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Ages Eligible for Study:   18 Years and older   (Adult, Senior)
Sexes Eligible for Study:   All
Accepts Healthy Volunteers:   No
Criteria

Inclusion Criteria:

  • Age greater than 18 years
  • ability of subject or legal respondent to give written informed consent
  • signed informed consent
  • diagnosis of painful heel syndrome
  • 6 months of unsuccessful conservative treatment
  • washout from conservative treatment
  • scores of 5 or greater on three VAS scales
  • score of 3 or 4 on Roles and Maudsley Scale
  • willingness to refrain from specified concomitant therapies
  • willingness to keep subject diaries
  • negative urine pregnancy test (if applicable) required use of contraception (if applicable)

Exclusion Criteria:

  • tendon rupture, neurological or vascular insufficiencies
  • inflammation of lower and upper ankle
  • history of rheumatic disease, collagen, or metabolic disorders
  • history of hyperthyroidism
  • active malignant disease with or without metastasis
  • Paget disease or calcaneal fat pad atrophy
  • osteomyelitis
  • fracture of calcaneus
  • immunosuppressive therapy
  • long term (6 months or greater) treatment with corticosteroid
  • insulin dependent diabetes, severe cardiac or respiratory disease
  • coagulation disorder or therapy with anticoagulants or antiplatelet drugs
  • bilateral painful heel
  • planned treatment within 8 weeks of enrollment that may confound pain results
  • less than required washout of other treatments
  • previous surgery for painful heel
  • previous unsuccessful treatment for painful heel with shock wave device
  • history of allergy or hypersensitivity to local anesthetics
  • significant abnormalities of hepatic function
  • poor physical condition
  • pregnant female
  • active infection or history of chronic infection in treatment area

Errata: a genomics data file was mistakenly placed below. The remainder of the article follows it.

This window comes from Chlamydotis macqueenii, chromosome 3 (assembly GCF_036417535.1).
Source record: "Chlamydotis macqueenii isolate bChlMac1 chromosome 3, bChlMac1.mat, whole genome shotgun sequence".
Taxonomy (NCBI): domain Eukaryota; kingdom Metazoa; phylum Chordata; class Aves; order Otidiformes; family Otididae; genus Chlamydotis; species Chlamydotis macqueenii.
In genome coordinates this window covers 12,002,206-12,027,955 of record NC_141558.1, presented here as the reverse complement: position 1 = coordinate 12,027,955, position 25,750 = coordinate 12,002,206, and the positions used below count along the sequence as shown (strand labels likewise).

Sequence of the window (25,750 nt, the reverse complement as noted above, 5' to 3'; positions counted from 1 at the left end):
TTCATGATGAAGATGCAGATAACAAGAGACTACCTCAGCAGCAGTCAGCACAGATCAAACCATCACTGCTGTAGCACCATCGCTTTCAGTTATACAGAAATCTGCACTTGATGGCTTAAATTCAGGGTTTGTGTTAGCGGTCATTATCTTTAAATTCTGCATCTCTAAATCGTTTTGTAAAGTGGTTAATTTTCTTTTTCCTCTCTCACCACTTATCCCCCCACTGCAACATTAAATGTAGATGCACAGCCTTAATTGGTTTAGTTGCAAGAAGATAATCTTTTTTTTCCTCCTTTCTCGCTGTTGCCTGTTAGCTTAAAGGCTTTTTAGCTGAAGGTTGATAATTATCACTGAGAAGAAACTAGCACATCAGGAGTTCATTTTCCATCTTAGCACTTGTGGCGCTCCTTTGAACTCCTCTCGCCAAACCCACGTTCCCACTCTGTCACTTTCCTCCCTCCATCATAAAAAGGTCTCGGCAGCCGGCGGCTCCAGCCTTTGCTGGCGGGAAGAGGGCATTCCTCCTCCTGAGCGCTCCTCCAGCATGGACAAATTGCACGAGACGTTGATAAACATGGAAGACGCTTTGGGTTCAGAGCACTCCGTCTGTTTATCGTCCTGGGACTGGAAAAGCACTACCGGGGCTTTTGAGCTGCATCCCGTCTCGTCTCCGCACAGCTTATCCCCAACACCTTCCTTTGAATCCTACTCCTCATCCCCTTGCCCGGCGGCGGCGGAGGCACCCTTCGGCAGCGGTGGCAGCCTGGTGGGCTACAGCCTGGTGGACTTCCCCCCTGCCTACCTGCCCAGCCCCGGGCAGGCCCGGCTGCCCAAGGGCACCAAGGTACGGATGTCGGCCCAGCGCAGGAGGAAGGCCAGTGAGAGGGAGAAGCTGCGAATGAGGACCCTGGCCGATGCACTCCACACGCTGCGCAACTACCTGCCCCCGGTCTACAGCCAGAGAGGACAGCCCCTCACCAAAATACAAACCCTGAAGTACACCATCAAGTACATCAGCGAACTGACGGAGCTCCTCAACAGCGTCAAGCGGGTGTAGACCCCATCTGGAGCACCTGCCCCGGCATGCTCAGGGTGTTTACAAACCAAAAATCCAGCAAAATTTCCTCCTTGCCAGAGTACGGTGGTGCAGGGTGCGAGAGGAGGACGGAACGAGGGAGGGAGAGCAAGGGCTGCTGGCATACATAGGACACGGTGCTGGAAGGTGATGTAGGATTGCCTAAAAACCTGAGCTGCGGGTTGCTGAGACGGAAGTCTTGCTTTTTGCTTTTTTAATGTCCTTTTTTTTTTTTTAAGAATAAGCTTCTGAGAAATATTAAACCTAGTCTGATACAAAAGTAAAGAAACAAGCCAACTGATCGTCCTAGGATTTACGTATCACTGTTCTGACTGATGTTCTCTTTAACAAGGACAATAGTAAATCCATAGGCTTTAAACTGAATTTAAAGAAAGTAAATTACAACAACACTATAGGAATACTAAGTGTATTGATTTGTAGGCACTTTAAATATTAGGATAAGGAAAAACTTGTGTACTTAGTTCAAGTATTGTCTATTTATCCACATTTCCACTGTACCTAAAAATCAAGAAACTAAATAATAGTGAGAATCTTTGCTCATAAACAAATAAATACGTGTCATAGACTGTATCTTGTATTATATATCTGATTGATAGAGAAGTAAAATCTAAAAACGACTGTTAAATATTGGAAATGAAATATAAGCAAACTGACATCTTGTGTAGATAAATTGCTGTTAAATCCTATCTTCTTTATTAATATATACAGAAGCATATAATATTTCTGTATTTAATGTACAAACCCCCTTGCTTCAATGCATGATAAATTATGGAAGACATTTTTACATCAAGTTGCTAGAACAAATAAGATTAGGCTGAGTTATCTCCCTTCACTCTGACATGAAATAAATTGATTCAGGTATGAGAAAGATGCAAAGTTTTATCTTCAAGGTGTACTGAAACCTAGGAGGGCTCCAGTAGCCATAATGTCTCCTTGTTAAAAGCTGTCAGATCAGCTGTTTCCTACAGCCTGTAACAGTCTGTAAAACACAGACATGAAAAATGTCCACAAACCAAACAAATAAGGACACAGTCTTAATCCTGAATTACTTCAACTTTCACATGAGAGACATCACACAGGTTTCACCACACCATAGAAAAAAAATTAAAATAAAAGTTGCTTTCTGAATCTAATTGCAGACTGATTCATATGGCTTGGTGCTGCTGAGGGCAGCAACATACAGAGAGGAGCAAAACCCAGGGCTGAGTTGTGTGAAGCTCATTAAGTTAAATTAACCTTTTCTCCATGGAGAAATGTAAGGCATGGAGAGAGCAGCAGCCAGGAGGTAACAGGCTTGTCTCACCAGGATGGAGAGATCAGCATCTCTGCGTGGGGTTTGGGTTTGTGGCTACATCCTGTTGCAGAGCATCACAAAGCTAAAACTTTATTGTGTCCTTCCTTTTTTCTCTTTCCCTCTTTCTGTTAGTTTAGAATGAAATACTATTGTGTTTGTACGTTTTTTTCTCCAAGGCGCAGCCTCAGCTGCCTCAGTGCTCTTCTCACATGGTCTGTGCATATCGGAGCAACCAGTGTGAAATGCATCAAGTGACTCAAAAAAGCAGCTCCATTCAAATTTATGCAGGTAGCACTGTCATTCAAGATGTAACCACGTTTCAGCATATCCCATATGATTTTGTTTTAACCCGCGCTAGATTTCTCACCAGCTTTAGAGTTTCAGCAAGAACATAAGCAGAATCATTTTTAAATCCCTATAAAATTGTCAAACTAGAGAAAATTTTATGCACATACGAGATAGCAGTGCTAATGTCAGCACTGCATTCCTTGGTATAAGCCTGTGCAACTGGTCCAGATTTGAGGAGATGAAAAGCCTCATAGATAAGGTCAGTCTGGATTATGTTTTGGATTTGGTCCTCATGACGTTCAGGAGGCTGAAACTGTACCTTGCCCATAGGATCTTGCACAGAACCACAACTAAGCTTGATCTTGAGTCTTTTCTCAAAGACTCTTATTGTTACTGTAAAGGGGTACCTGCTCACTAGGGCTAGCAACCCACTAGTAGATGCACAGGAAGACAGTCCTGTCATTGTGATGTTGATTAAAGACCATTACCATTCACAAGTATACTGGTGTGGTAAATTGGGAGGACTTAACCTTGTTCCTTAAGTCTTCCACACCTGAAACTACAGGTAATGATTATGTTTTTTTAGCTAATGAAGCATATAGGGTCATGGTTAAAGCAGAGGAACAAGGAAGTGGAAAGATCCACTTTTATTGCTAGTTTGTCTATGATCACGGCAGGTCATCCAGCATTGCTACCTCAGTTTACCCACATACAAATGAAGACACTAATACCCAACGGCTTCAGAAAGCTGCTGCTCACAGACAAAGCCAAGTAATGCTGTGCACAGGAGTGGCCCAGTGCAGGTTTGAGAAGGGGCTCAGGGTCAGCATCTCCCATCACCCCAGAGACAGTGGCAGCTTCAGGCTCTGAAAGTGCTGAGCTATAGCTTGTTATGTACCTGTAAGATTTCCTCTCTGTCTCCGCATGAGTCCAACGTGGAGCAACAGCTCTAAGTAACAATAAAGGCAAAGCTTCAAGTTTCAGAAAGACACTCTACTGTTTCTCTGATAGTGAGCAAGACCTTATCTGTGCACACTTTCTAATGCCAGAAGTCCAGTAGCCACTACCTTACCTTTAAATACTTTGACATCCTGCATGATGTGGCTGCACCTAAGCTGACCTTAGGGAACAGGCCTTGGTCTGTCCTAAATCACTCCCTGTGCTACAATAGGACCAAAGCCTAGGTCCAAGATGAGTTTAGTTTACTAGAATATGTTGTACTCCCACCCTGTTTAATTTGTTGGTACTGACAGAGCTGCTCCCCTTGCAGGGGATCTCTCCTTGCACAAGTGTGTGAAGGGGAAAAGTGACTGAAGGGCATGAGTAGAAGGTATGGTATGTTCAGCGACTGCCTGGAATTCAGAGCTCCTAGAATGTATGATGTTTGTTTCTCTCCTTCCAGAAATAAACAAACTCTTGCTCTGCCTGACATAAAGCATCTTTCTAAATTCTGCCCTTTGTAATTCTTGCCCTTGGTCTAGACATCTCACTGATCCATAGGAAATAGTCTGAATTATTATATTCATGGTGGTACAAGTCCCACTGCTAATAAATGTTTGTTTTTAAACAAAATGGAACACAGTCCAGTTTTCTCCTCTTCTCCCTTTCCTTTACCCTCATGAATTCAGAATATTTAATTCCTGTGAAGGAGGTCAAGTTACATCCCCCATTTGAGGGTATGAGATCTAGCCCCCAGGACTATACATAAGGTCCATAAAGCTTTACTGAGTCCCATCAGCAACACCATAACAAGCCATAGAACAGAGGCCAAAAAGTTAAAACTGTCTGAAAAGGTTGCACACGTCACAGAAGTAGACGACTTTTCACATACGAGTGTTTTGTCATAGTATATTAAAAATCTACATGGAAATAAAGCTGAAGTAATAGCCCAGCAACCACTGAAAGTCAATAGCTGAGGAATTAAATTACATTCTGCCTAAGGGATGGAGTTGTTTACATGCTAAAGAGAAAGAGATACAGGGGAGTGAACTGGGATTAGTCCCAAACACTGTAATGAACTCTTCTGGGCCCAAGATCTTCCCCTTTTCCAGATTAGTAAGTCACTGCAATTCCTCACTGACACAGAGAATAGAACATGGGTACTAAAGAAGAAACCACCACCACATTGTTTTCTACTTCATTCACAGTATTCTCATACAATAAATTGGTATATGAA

• history of peripheral neuropathy
  • history of systemic inflammatory disease
  • history of worker's compensation or litigation
  • participation in study of investigational device within 30 days of selection or current active study participation
  • in the opinion of the investigator, inappropriate for study inclusion
  • unwilling to comply with study requirements
  • implanted pacemaker, insulin pump, defibrillator, or neurostimulator
  • implanted prosthetic device in area of treatment
  • open wounds or skin rashes

Information from the National Library of Medicine

To learn more about this study, you or your doctor may contact the study research staff using the contact information provided by the sponsor.

Please refer to this study by its ClinicalTrials.gov identifier (NCT number): NCT00720694


Locations
United States, California
Palo Alto Medical Fondation
Palo Alto, California, United States, 94301
United States, Connecticut
Connecticut Orthopedics Specialists
Hamden, Connecticut, United States, 06518
Advanced Footcare Specialists of Connecticut, LLC
Newtown, Connecticut, United States, 06470
United States, New York
Galli Podiatric Foot and Ankle Associates
New York, New York, United States, 10023
United States, Ohio
Ankle and Foot Care Centers
Boardman, Ohio, United States, 44512
United States, Washington
The Sports Medicine Clinic
Seattle, Washington, United States, 98133
Sponsors and Collaborators
Storz Medical AG

Publications:
Responsible Party: Dr. Pavel Novak, Director Product Development, Storz Medical AG
ClinicalTrials.gov Identifier: NCT00720694     History of Changes
Other Study ID Numbers: SMS2005
First Posted: July 23, 2008    Key Record Dates
Last Update Posted: February 16, 2018
Last Verified: February 2018

Studies a U.S. FDA-regulated Drug Product: No
Studies a U.S. FDA-regulated Device Product: Yes
Device Product Not Approved or Cleared by U.S. FDA: Yes
Pediatric Postmarket Surveillance of a Device Product: No

Additional relevant MeSH terms:
Fasciitis
Fasciitis, Plantar
Musculoskeletal Diseases
Foot Diseases